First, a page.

When someone is disabled and can’t make decisions for themselves, another person may be assigned by the court to make decisions for them. This person is known as their conservator and the relationship between the two parties is called a conservatorship.

However, conservatorships do not automatically grant conservators the rights to make ALL decisions for the person who is in their care. There are two types of conservatorships with varying levels of control:

  • Limited conservatorship
    Conservators in these legal arrangements have the right to make some decisions for the people in their care, but not all. In Tennessee, conservatorships are limited to areas in which a person lacks the capacity to make a decision.
  • Full conservatorship
    Conservators in these legal arrangements have the right to make virtually all major life decisions for the people in their care. This can range from financial and medical decisions to getting married, voting, getting a driver’s license, and even finding a place to live.  This is by far the most common type of conservatorship.

Both limited and full conservatorships are often ordered when people refuse or are simply incapable of turning over important decision-making aspects of their lives to others, such as through power of attorney.

Who Needs a Conservatorship?

People who are most commonly entered into conservatorships include:

  • Mentally disabled adults
  • Elderly adults with dementia, Alzheimer’s, and other cognitive problems
  • Adults who are mentally incapacitated due to injury or illness

Typical conservatorships include parents making decisions on behalf of their disabled children or people making decisions on behalf of elderly parents, grandparents, and other relatives who are no longer capable of doing so themselves.

How Do You Become a Conservator?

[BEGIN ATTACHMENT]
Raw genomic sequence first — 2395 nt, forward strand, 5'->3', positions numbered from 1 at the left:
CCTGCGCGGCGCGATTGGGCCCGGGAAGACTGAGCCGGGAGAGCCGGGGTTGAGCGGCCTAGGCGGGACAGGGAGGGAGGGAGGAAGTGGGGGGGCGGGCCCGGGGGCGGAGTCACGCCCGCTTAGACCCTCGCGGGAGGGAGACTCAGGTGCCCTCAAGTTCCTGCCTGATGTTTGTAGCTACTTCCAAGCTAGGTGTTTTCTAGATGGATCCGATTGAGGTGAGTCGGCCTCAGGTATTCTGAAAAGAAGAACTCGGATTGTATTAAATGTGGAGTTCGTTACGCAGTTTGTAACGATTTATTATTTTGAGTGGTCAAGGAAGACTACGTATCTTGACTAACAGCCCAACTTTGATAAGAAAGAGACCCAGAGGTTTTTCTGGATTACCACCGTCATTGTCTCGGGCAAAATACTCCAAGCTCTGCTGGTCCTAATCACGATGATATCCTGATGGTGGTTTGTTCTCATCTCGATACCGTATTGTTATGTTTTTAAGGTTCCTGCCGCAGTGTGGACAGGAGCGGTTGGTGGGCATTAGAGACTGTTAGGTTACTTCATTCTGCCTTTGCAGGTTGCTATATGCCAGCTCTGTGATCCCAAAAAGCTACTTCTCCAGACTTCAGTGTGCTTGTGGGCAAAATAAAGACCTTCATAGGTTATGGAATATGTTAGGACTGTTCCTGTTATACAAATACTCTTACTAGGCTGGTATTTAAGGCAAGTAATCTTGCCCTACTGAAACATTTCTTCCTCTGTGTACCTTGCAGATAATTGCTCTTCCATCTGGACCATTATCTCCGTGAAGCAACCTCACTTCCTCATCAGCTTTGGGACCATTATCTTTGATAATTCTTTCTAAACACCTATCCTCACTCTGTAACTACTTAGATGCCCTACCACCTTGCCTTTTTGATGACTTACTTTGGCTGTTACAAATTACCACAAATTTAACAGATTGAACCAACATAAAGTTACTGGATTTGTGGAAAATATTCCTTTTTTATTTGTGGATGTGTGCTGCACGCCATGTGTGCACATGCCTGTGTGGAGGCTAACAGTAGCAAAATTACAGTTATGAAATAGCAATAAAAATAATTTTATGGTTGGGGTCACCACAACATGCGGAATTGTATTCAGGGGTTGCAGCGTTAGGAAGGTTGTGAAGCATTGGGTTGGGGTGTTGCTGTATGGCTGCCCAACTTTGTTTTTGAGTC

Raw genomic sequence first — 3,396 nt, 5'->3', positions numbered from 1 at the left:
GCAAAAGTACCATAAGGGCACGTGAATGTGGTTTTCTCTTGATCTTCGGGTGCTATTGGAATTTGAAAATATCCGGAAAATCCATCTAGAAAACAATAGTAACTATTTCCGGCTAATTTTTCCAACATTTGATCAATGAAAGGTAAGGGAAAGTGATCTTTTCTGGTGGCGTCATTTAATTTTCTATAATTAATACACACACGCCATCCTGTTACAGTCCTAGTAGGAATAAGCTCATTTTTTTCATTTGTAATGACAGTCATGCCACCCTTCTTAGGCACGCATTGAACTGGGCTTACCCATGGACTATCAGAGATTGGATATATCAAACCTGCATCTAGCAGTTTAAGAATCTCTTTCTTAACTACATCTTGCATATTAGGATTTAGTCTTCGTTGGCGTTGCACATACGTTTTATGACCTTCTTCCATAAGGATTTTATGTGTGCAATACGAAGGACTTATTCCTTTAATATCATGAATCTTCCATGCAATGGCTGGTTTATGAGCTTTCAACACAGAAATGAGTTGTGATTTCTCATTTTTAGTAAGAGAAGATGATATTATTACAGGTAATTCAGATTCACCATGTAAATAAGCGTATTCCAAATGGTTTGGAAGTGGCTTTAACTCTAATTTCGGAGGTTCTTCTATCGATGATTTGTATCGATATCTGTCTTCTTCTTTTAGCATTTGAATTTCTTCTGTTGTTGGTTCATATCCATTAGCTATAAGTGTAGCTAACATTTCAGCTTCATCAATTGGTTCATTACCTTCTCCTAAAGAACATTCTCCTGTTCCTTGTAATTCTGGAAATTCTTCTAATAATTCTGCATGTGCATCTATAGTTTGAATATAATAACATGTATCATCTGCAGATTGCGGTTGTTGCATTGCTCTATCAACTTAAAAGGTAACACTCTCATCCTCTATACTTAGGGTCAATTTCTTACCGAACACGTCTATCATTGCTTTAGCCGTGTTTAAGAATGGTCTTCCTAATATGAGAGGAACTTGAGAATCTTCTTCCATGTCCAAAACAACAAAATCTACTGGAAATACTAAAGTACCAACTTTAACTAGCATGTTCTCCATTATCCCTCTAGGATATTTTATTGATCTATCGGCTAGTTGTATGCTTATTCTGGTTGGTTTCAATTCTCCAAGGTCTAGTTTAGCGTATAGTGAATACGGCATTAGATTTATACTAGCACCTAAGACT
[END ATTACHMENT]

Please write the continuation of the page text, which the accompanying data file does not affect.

Anyone can become a conservator, and it’s not limited to family members. People who can be appointed as conservator of others include friends, neighbors, healthcare workers, church members, and others who have relationships with people who they want to help by making decisions for them.

Becoming a conservator requires getting a court order. Obtaining this order requires medical proof indicating that the person who needs the conservatorship is incapable of making sound decisions about their finances, healthcare, or other important aspects of life. It also requires witness testimony to further reinforce the point that the person in question needs someone making decisions on their behalf.

Conservatorships Are Often Adversarial Processes

Establishing a conservatorship is not always a smooth process, especially in the case of limited conservatorships where the person whose decision-making rights are being removed is competent in other areas of their life. Not only is the process of establishing the conservatorship complex, but it also requires ongoing legal proceedings to maintain it.

It’s important to take as many steps as possible before a conservatorship is needed, as other arrangements are often better for everyone involved. That includes estate planning and setting up power of attorney for both finances and medical care, as these are two of the most common decisions that are transferred to conservators.

Do People in Conservatorships Have Rights?

People who are being entered into conservatorships have the right to tell the court their own wants and needs, even if they are in opposition of what the potential or current conservator wants for them. They also have the right to appeal any decisions about who is appointed as their conservator.

Like many court orders, Tennessee conservatorship orders are based on what’s in the best interests of the person who is being placed into the conservatorship. If the court decides that they will be better off with a conservator making decisions on their behalf, that’s typically what will happen unless there’s substantial proof to show otherwise, including regaining mental capacity in the areas where they were deemed deficient.

We Can Assist with Conservatorship, Power of Attorney, Estate Planning, and More

Conservatorships have their place in Tennessee law, and they can help families and individuals through tough times during their lives. But in many cases, the legal process of conservatorships can be avoided with proactive planning—especially with the help of a lawyer.

At Ralls & Wooten, our Maryville family law attorneys work hard to do what’s right for our clients and their families. Whether it’s helping to establish a conservatorship, establishing power of attorney for medical and financial matters, or just general estate planning, we secure peace of mind for our clients throughout East Tennessee.

Contact us today for a free consultation. We want to put our years of experience to work for your family.